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Live animal predictions of carcass components and marble score in beef cattle: model development and evaluation

  • M. J. McPhee (a1), B. J. Walmsley (a2), H. C. Dougherty (a1) (a3), W. A. McKiernan (a1) and V. H. Oddy (a1)...

Abstract

Until recently, beef carcass payment grids were predominantly based on weight and fatness categories with some adjustment for age, defined as number of adult teeth, to determine the price received by Australian beef producers for slaughter cattle. With the introduction of the Meat Standards Australia (MSA) grading system, the beef industry has moved towards payments that account for intramuscular fat (IMF) content (marble score (MarbSc)) and MSA grades. The possibility of a payment system based on lean meat yield (LMY, %) has also been raised. The BeefSpecs suite of tools has been developed to assist producers to meet current market specifications, specifically P8-rump fat and hot standard carcass weight (HCW). A series of equations have now been developed to partition empty body fat and fat-free weight into carcass fat-free mass (FFM) and fat mass (FM) and then into flesh FFM (FleshFFM) and flesh FM (FleshFM) to predict carcass components from live cattle assessments. These components then predict denuded lean (kg) and finally LMY (%) that contribute to emerging market specifications. The equations, along with the MarbSc equation, are described and then evaluated using two independent datasets. The decomposition of evaluation datasets demonstrates that error in prediction of HCW (kg), bone weight (BoneWt, kg), FleshFFM (kg), FleshFM (kg), MarbSc and chemical IMF percentage (ChemIMF%) is shown to be largely random error (%) in evaluation dataset 1, though error for ChemIMF% was primarily slope bias (%) in evaluation dataset 1, and BoneWt had substantial mean bias (%) in evaluation dataset 2. High modelling efficiencies of 0.97 and 0.95 for predicting HCW for evaluation datasets 1 and 2, respectively, suggest a high level of accuracy and precision in the prediction of HCW. The new outputs of the model are then described as to their role in estimating MSA index scores. The modelling system to partition chemical components of the empty body into carcass components is not dependent on the base modelling system used to derive empty body FFM and FM. This can be considered a general process that could be used with any appropriate model of body composition.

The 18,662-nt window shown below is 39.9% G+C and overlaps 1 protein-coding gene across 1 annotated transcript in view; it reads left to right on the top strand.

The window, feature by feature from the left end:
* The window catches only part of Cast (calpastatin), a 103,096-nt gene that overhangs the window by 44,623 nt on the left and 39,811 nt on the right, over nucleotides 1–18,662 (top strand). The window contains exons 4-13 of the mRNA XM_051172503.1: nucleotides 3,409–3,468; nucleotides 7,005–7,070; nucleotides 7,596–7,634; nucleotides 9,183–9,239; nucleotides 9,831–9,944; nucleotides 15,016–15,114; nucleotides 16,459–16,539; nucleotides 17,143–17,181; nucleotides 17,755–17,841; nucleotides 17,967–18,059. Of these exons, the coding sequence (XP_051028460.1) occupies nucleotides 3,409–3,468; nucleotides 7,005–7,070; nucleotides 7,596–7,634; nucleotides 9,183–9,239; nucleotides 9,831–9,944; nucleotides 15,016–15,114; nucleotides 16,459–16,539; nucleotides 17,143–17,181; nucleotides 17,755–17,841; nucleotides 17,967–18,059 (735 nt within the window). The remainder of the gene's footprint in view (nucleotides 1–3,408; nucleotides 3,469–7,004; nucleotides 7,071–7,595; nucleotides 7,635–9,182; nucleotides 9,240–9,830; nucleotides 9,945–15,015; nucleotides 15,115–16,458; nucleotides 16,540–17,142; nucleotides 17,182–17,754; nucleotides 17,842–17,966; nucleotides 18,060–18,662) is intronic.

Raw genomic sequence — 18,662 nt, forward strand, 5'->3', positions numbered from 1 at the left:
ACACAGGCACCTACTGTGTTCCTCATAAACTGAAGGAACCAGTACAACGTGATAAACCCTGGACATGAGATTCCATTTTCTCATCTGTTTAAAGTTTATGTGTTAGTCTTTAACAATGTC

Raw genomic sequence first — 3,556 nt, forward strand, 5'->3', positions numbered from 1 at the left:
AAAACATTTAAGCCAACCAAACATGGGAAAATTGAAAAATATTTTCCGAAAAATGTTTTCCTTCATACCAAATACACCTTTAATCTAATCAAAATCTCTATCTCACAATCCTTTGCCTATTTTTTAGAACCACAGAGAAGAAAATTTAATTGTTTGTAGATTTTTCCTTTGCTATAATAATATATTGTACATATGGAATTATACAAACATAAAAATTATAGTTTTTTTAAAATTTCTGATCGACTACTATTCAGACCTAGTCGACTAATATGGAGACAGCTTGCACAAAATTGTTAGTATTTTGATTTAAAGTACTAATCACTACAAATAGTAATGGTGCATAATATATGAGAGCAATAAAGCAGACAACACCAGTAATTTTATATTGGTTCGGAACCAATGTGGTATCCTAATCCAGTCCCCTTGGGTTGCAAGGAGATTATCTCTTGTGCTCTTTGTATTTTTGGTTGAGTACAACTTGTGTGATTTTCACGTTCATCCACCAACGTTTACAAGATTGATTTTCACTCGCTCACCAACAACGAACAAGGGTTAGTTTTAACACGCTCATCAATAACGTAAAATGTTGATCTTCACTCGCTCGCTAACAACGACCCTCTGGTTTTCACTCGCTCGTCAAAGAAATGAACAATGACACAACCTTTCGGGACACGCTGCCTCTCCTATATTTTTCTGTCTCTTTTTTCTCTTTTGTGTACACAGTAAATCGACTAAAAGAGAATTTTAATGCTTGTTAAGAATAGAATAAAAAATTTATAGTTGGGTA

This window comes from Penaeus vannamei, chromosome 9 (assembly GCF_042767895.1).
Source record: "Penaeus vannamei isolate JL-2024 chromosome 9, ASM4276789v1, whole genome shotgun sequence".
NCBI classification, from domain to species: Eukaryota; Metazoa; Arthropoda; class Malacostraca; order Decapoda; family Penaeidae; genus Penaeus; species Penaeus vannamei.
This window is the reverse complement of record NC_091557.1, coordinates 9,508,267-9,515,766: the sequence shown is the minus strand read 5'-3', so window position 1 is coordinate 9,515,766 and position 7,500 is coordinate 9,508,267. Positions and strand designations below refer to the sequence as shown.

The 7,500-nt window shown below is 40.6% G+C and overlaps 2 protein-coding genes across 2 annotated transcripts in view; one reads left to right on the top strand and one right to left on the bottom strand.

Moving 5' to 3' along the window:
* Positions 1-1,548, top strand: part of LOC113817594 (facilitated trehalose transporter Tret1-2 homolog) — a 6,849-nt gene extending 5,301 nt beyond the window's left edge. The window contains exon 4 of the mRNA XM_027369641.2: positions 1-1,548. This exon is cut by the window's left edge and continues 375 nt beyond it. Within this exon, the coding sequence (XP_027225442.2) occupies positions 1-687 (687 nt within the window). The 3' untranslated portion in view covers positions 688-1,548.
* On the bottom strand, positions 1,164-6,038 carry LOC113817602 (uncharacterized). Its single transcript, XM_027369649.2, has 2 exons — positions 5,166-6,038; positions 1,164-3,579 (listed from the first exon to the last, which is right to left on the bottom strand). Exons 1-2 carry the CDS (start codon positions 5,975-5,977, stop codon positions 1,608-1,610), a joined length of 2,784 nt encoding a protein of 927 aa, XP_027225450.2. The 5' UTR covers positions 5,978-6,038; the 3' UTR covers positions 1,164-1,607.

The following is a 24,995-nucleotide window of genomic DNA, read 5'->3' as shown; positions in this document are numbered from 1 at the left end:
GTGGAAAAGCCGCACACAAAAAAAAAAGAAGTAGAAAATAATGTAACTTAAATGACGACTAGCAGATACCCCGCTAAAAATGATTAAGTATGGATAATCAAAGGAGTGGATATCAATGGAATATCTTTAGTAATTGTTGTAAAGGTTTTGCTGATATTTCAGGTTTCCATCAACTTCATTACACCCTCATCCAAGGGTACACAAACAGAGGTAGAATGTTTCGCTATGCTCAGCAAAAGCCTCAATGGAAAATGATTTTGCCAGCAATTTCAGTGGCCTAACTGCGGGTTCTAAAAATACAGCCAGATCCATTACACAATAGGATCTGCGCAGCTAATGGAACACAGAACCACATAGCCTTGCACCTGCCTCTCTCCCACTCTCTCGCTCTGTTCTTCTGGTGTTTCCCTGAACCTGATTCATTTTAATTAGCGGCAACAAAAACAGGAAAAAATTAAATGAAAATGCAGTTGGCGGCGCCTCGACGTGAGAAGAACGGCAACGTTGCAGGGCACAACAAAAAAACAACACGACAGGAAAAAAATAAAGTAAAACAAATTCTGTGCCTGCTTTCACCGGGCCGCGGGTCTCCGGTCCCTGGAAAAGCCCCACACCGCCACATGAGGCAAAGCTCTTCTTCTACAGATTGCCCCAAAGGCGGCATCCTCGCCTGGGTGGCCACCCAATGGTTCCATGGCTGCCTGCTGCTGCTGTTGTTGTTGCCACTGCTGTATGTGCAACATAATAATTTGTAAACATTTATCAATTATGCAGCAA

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Live animal predictions of carcass components and marble score in beef cattle: model development and evaluation

  • M. J. McPhee (a1), B. J. Walmsley (a2), H. C. Dougherty (a1) (a3), W. A. McKiernan (a1) and V. H. Oddy (a1)...

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